The East Aurora Co-op Market opened today with a ribbon-cutting at 11 a.m. (Too bad I didn’t make it–my doctor appointment ran late and I rushed in at 11:20. Boo. But Andrew made it, so at least one of us was there to represent!)

Andrew and I have been members of the co-op since we moved here in 2011, and it’s been a looooooong project that many people have worked very hard on for the last five years or so.  For more information about the co-op, including it’s history and how to become a member (we always need more members!), go to their website at

The co-op is located on Main Street here in the village; this is the view from Main Street:


Side view (once you pull into the parking lot):


View of the store as if you were entering from the Main Street entrance; store in front of you and the prepared foods section is to the right of this photo:


The co-op carries the same things as a regular grocery store, such as salad dressings, condiments, baking supplies, fresh and frozen foods, as well as bulk bins for grains and even spices.  While you won’t find Campbell’s soups, you’ll find Amy’s and other high-quality brands throughout the store.  Annie’s dressings and crackers and macaroni and cheese, Newman’s Own cookies, Udi’s gluten-free bread and Barbara’s cereals are just a few of the common brands you’ll find at the co-op.  Looking for your best value?  Try Field Day, which is like the ‘store brand’ for co-ops.  Great quality at great prices!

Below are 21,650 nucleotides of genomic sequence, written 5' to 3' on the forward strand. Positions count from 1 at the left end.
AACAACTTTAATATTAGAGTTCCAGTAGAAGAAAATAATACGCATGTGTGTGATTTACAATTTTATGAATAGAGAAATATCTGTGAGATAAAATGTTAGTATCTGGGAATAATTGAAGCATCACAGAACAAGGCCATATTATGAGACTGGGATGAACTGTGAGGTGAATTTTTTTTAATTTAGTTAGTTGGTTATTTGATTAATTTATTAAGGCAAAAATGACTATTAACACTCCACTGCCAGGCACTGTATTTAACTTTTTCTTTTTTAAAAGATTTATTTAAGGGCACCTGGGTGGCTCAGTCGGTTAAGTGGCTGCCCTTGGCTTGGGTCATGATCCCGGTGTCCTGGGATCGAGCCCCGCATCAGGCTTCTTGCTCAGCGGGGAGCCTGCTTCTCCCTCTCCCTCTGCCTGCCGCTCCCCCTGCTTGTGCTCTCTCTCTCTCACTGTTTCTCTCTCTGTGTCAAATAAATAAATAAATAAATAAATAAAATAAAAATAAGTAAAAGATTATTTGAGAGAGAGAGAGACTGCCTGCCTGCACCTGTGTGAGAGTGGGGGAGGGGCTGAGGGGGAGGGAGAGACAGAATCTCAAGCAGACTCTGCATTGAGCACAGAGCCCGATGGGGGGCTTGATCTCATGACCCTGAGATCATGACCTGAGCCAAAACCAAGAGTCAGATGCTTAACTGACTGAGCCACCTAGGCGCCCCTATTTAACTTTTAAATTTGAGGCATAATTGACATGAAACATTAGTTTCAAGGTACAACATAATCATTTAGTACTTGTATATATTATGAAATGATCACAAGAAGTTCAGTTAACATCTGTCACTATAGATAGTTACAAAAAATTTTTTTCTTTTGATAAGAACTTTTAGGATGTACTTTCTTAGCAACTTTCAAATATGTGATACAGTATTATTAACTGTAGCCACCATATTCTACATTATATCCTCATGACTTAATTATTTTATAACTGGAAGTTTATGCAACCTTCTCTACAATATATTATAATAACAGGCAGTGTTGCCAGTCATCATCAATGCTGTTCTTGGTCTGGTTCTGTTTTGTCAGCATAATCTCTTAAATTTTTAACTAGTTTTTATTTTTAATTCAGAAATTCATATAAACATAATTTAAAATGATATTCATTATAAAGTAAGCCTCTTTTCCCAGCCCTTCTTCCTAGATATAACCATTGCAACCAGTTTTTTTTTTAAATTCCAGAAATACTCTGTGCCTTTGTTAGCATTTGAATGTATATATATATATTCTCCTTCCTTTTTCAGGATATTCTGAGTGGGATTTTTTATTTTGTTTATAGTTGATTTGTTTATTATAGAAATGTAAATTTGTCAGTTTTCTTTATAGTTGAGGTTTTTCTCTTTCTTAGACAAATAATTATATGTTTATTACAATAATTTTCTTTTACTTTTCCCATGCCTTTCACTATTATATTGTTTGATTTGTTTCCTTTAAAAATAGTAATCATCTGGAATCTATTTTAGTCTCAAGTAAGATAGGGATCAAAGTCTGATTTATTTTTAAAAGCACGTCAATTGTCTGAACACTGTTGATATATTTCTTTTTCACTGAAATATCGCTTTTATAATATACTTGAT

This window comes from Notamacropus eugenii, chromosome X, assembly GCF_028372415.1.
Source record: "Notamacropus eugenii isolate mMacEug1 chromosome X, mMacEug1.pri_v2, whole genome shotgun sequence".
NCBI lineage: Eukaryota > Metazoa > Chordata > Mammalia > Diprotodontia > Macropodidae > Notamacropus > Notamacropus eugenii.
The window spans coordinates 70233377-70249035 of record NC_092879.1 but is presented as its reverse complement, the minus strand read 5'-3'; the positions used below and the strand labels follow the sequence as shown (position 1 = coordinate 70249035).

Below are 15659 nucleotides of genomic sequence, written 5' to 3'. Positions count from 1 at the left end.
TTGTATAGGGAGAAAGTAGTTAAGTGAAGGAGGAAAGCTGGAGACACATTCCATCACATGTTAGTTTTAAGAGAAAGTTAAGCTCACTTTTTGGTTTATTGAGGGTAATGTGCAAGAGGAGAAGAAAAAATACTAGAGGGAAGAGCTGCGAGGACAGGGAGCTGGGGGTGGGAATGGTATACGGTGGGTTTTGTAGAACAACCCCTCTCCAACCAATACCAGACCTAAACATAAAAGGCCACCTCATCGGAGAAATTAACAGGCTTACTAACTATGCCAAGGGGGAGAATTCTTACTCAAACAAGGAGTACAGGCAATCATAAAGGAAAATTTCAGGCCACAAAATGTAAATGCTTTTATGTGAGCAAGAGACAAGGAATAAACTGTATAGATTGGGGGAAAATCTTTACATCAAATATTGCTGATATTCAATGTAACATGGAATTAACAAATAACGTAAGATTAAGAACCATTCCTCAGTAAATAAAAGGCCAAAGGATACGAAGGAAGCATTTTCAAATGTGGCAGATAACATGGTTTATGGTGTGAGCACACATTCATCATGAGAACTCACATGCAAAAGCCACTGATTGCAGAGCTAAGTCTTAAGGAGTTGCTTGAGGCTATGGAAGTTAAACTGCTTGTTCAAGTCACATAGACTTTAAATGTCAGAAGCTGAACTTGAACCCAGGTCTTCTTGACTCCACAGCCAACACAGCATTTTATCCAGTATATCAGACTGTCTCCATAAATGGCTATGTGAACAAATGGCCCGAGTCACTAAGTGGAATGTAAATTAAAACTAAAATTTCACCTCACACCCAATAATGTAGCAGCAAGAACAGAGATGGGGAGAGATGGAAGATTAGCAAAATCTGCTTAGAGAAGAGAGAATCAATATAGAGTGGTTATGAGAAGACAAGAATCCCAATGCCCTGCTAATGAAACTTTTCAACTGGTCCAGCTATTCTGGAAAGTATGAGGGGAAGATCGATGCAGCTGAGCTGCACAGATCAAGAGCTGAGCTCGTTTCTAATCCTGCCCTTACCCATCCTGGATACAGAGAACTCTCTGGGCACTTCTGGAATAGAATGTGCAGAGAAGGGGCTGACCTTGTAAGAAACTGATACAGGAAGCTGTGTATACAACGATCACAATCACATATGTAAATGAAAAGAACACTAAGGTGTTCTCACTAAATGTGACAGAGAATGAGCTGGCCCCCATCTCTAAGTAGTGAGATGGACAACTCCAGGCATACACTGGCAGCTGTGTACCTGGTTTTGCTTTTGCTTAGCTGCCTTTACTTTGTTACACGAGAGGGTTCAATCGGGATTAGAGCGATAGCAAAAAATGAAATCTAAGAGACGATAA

The produce section will feature as much local food as possible.  With the co-op just having opened, it may take a little while to maximize local sources, but that is the goal. With summer finally here, it shouldn’t be long for the shelves to be full of local produce!


I love the interior design of the co-op, done by local artist Alix Martin.  The walls are bright green and orange for energy, with soft blue skies and clouds to balance it all out.  The wood floors are perfect for the ‘natural’ feel, and exposed beams and electrical give the store a modern vibe.


I’m excited!  If you’re local, give the prepared foods department a try and sit out on the patio on a nice day.  Pick up some of your favorites to bring home for later. Consider becoming a member today!